By Narisa Silver
Three weeks ago, I began my study abroad excursion in Madrid, Spain. As an International Studies major at UCSD and travel enthusiast, I was excited for the chance to travel and learn more about the many cultures that were a short plane ride away from the capital. Of particular interest to me were not the typical European destinations to the west or north, but rather the North African outpost of the Islamic world to the south of Spain. The polar opposites of Islamic North Africa and Catholic Spain are separated by the Strait of Gibraltar, which spans a mere 8.9 miles between the two continents. When North Africa became a major news item with the outbreak of revolution and political turmoil in Egypt, I felt more inclined to research both the historical and modern relationships between Spain and its southern neighbor, Morocco. I came to learn of a recent history complicated by globalization and neo-colonialism.
My short time here has led me to believe that many native Spaniards have developed stereotypes about the many immigrant groups that have entered Spain en masse since the end of the Franco dictatorship in the late ’70s. With an estimated 758,000 Moroccans currently living in Spain, they make up the second largest group of immigrants in the country (about 12.7 percent of Spain’s foregin population) and about 1.4 percent of Spain’s entire population. Many made the short migration trek to seek a better life within the European Union. However, most Moroccans in Spain are confined to low-income occupations, and Moroccan neighborhoods are notorious for high crime and poverty. Perhaps most interestingly, many of these Moroccans were already Spanish citizens even before they set foot on the Iberian Peninsula.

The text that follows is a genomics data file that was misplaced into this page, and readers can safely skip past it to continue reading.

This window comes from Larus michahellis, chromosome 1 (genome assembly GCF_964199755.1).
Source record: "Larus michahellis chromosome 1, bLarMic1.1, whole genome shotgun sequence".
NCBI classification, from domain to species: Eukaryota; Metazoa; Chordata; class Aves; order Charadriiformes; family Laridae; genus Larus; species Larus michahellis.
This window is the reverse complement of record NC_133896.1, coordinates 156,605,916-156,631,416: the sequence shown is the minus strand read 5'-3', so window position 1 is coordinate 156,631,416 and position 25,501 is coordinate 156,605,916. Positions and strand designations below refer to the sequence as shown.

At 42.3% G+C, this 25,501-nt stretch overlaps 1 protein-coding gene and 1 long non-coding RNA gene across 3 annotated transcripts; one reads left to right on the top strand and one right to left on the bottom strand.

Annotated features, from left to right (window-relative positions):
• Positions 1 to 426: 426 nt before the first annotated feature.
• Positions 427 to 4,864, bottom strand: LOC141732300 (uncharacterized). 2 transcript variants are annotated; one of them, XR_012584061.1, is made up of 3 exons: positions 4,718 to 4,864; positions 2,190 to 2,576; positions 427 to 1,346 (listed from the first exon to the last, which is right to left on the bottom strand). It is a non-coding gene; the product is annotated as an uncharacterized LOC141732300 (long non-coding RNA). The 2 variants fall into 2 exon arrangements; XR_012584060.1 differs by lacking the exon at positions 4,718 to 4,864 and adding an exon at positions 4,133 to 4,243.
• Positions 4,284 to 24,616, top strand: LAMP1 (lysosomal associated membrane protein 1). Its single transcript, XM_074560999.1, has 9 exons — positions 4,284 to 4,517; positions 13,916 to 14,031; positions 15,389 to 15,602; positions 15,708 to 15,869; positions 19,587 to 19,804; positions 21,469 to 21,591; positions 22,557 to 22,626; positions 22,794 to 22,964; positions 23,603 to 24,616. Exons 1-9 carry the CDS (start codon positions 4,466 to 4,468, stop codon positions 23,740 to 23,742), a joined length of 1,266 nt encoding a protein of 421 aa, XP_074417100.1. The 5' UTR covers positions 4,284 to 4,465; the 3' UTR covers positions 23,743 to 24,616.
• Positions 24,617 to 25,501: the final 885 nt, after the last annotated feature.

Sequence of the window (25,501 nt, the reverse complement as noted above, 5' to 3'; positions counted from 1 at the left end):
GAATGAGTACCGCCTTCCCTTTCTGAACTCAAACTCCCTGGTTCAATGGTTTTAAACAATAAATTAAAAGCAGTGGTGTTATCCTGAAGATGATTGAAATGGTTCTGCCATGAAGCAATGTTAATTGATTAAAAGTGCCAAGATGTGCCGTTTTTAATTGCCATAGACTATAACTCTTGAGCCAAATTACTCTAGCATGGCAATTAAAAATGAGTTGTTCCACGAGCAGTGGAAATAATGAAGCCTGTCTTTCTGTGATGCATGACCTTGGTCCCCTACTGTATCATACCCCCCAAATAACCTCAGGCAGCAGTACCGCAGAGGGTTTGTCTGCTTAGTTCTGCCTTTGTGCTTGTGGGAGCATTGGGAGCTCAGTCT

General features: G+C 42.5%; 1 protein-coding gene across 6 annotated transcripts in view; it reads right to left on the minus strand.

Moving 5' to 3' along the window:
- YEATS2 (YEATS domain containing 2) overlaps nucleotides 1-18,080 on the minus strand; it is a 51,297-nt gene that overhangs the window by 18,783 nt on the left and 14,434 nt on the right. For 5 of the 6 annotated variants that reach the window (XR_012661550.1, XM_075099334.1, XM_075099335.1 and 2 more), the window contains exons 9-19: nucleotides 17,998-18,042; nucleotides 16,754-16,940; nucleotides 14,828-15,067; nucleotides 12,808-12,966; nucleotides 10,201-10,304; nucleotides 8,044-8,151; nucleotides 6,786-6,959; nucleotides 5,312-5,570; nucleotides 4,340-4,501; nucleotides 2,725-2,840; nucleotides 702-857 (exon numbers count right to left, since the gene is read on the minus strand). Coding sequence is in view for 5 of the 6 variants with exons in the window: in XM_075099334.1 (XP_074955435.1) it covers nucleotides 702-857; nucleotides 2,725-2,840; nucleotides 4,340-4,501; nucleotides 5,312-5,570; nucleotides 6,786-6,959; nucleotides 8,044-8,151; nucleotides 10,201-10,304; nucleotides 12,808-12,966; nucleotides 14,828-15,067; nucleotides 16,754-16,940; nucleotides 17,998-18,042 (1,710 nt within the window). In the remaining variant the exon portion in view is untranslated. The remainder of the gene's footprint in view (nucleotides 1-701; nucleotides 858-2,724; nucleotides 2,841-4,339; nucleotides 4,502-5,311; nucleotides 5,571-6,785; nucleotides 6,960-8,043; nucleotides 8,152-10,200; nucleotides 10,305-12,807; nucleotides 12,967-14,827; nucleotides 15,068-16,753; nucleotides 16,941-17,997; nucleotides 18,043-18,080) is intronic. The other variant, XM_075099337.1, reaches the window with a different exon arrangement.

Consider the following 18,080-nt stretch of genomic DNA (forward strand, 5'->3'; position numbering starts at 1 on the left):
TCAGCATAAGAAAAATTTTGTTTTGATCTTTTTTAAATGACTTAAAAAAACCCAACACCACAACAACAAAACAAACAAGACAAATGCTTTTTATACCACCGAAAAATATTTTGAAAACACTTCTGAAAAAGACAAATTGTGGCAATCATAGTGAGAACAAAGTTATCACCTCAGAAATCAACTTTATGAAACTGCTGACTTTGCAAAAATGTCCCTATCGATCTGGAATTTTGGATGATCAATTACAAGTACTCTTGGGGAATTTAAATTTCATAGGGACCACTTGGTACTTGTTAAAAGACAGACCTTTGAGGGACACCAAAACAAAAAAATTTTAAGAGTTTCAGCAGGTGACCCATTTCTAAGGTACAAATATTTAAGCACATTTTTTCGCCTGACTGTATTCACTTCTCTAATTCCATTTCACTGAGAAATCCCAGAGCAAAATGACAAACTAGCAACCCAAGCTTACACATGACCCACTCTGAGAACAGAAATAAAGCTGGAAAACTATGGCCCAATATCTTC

Much of northern Morocco was colonized under Spanish rule until 1956, and Spain actually still governs two major cities on the Moroccan coast, Ceuta and Melilla. Because of Morocco’s declining economy and strict government, these two cities declared autonomy and voluntarily became part of Spain in 1995. Thus, citizens of the two cities gained Spanish citizenship and were able to migrate throughout the European Union and enjoy EU benefits. This strange case of voluntary colonialism is not surprising upon a closer examination of the corruption within the royal government of Morocco. Its close trade relationships with Western nations are weakened by continued allegations of human rights abuses and financial corruption on the part of King Mohammed VI.
Conflict in the Mediterranean is not a new phenomenon. It can be witnessed both in modern Spain and Morocco, and in the complex history of expulsion, colonization and conquest between Morocco and its European neighbors. Perhaps aid from EU nations to help strengthen Islamic states would be a positive form of involvement. For now, the exodus continues from Morocco into Spain, led by thousands seeking financial security and a better life.
Main photo courtesy of Blakeman_Hodges.